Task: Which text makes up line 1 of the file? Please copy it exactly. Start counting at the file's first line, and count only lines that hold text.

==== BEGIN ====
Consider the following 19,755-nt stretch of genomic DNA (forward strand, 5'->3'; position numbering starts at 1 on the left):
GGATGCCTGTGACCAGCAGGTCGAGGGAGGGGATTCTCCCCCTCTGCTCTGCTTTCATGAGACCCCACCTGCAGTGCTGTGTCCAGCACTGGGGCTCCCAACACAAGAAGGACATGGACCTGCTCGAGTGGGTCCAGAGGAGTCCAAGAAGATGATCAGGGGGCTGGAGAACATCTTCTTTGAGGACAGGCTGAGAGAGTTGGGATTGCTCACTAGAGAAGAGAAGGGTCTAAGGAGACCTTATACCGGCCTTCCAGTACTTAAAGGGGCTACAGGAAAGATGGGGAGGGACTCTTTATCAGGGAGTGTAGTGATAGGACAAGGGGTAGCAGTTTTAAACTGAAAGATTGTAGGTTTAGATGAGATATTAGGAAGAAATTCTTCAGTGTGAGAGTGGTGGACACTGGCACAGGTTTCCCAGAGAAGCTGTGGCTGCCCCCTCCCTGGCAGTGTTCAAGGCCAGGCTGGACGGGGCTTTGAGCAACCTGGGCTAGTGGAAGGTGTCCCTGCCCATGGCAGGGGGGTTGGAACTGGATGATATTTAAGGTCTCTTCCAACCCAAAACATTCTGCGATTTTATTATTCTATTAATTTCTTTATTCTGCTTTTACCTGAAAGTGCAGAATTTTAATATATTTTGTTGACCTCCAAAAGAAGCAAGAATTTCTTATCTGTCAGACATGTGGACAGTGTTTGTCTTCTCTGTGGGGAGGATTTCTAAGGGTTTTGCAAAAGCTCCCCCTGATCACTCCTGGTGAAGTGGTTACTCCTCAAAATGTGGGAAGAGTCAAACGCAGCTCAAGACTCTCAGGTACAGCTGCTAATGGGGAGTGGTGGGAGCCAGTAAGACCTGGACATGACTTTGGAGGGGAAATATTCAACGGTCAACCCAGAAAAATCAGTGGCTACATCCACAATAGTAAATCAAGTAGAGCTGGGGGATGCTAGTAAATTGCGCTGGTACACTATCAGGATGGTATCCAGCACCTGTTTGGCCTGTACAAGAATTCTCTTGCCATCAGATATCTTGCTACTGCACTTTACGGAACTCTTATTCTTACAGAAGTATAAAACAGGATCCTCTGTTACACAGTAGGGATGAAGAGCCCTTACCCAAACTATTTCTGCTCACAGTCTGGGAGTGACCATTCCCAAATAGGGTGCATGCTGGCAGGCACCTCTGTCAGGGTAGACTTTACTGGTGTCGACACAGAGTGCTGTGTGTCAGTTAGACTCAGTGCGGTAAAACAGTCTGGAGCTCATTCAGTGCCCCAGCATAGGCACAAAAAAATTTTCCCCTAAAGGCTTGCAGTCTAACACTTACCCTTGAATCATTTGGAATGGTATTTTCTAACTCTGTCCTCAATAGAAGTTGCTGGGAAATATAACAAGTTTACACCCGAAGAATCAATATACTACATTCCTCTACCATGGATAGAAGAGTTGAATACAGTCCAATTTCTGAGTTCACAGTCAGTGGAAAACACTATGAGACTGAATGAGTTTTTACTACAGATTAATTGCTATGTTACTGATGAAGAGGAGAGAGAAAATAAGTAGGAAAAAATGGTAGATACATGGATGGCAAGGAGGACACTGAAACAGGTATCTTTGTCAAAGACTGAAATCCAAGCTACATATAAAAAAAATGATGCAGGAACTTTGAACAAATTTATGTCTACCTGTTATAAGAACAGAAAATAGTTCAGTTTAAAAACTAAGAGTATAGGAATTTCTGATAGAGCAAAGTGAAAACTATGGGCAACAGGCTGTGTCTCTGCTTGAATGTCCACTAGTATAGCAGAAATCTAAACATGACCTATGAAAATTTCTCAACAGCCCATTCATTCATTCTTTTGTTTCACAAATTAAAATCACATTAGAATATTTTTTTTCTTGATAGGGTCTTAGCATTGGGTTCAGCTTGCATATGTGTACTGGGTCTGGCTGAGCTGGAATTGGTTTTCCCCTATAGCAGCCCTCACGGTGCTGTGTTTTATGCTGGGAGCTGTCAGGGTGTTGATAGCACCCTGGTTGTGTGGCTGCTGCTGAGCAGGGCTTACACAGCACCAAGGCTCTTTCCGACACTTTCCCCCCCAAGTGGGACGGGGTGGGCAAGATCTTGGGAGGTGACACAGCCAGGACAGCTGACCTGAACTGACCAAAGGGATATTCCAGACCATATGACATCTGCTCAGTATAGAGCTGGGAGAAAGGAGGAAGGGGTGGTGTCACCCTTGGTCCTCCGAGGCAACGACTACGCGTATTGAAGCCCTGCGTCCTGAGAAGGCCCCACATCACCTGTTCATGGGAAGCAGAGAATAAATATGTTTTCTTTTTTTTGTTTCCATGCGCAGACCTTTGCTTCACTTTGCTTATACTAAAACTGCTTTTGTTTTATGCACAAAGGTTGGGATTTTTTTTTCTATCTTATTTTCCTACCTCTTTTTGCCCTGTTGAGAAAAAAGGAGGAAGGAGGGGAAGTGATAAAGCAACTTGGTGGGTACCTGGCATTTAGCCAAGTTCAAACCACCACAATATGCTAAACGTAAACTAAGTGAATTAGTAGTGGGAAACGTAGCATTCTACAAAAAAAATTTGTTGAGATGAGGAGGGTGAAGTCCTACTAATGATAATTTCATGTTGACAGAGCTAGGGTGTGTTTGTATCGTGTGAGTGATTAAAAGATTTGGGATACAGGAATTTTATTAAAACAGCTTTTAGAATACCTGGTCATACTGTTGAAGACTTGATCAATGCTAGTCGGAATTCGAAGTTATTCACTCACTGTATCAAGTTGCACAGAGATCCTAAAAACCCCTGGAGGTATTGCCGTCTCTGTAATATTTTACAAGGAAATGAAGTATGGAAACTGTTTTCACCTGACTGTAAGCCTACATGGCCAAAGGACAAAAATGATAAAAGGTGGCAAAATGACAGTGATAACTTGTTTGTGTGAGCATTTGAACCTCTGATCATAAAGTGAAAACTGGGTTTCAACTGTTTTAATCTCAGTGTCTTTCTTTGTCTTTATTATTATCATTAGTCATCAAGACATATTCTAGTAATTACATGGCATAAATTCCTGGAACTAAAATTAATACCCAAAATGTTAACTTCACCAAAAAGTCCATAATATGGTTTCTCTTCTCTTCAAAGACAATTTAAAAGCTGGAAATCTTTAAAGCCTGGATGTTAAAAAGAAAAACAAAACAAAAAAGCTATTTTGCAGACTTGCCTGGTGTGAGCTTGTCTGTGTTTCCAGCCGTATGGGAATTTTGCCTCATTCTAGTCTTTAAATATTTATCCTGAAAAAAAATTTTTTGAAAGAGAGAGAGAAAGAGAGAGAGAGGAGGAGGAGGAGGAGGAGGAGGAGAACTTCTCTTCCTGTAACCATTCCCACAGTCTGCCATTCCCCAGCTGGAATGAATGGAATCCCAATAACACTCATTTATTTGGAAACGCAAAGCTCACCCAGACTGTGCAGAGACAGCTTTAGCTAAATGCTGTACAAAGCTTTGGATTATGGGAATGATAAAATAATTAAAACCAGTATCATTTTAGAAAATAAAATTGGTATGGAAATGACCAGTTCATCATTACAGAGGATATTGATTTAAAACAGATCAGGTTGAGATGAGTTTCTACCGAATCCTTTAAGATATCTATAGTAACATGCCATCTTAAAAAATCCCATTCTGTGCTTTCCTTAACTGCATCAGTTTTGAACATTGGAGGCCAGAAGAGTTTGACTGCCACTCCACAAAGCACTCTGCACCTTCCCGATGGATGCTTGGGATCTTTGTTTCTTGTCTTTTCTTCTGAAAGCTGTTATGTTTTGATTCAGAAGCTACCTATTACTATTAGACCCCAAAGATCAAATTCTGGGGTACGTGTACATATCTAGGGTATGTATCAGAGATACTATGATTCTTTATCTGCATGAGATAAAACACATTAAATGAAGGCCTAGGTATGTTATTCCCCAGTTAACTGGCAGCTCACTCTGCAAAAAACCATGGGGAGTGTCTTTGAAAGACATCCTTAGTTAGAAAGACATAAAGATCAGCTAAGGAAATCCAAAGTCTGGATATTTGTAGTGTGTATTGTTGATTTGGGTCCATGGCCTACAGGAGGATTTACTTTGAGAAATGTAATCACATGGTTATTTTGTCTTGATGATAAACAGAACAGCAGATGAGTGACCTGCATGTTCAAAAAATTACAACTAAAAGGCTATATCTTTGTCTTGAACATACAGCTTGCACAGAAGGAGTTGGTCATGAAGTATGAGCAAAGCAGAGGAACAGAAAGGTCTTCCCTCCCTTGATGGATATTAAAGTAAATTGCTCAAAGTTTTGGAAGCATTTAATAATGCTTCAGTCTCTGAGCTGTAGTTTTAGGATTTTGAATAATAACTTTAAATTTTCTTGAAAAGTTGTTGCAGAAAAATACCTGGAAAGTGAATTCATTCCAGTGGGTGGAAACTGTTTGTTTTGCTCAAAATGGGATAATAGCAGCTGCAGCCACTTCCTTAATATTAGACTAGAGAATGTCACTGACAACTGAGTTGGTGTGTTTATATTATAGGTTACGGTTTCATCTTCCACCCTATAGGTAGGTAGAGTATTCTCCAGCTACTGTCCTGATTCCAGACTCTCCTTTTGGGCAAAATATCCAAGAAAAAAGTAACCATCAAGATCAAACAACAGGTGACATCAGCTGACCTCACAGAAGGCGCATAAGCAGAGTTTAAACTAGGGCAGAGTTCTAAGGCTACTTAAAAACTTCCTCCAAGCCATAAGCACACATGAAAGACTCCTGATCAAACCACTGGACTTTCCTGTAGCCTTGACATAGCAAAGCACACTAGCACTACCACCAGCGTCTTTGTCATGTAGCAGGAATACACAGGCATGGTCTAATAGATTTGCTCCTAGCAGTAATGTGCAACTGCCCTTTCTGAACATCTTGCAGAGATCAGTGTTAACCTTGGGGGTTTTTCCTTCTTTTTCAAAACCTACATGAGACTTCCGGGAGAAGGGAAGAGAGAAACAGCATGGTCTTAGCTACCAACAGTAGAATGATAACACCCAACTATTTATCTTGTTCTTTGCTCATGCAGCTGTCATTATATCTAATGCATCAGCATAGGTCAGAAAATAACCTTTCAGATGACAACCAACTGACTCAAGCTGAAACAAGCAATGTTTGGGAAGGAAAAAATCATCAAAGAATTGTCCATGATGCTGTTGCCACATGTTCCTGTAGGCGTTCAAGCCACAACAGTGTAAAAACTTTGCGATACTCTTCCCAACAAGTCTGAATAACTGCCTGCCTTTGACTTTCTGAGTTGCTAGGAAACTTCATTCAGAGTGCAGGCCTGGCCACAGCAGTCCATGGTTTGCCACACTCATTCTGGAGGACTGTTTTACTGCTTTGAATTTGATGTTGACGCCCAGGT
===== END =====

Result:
Consider the following 19,755-nt stretch of genomic DNA (forward strand, 5'->3'; position numbering starts at 1 on the left):